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The mitochondrial DNA A3243G mutation causes neuromuscular disease. To investigate the muscle-specific pathophysiology of mitochondrial disease, rhabdomyosarcoma transmitochondrial hybrid cells (cybrids) were generated that retain the capacity to differentiate to myotubes. In some cases, striated muscle-like fibres were formed after innervation with rat embryonic spinal cord. Myotubes carrying A3243G mtDNA produced more reactive oxygen species than controls, and had altered glutathione homeostasis. Moreover, A3243G mutant myotubes showed evidence of abnormal mitochondrial distribution, which was associated with down-regulation of three genes involved in mitochondrial morphology, Mfn1, Mfn2 and DRP1. Electron microscopy revealed mitochondria with ultrastructural abnormalities and paracrystalline inclusions. All these features were ameliorated by anti-oxidant treatment, with the exception of the paracrystalline inclusions. These data suggest that rhabdomyosarcoma cybrids are a valid cellular model for studying muscle-specific features of mitochondrial disease and that excess reactive oxygen species production is a significant contributor to mitochondrial dysfunction, which is amenable to anti-oxidant therapy.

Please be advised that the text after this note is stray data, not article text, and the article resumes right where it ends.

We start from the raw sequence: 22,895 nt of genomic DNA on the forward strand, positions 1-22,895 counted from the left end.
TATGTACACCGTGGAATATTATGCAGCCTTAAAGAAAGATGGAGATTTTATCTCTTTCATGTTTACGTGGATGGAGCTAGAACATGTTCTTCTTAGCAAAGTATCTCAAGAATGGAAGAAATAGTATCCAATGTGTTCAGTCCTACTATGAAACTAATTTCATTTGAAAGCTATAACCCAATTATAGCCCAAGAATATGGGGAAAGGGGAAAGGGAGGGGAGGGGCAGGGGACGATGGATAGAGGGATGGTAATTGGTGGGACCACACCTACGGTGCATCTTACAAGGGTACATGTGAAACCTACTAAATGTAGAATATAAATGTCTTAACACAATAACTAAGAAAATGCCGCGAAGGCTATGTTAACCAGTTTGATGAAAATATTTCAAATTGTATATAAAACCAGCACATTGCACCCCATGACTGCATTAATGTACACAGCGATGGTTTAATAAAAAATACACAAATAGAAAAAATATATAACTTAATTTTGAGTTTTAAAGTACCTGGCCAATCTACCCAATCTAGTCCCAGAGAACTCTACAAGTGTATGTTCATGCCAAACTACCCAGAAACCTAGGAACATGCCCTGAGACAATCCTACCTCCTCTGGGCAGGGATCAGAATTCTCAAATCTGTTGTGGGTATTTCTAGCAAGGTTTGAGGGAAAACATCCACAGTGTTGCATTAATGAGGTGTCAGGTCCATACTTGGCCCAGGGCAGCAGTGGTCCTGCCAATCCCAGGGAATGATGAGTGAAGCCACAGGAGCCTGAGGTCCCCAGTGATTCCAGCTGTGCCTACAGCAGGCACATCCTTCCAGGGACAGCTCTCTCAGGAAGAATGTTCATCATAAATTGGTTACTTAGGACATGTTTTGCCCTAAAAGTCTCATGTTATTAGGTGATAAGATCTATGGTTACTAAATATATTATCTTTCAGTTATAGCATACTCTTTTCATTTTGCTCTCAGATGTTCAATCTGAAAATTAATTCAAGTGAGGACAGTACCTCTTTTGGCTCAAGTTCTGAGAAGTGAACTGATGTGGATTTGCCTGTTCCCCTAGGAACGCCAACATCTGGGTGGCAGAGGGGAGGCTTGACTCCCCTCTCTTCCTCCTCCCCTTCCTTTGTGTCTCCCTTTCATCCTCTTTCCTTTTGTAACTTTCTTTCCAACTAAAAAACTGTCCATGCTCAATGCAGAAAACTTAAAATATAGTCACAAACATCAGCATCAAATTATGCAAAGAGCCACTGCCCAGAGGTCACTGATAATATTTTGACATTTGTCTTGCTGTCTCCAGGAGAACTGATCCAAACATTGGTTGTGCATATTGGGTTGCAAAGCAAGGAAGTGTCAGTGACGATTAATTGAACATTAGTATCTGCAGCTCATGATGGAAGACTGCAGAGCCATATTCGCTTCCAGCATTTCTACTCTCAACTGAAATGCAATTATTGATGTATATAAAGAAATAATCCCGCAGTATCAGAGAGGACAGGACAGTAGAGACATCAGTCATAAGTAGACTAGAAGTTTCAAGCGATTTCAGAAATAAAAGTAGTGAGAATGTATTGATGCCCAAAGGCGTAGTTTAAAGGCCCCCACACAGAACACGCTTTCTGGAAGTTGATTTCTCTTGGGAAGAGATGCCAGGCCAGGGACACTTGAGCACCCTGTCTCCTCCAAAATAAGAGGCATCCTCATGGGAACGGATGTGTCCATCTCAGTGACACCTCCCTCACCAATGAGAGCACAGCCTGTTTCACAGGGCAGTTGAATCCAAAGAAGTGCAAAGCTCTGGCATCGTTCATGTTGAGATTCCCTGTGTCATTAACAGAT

Original publication




Journal article



Publication Date





2715 - 2724


Adult, Animals, Antioxidants, Cell Differentiation, Cells, Cultured, DNA, Mitochondrial, Gene Expression Regulation, Humans, Male, Microscopy, Electron, Mitochondria, Muscle, Mitochondrial Myopathies, Muscle Cells, Muscle Fibers, Skeletal, Oxidation-Reduction, Rats, Rats, Sprague-Dawley, Reactive Oxygen Species, Tumor Cells, Cultured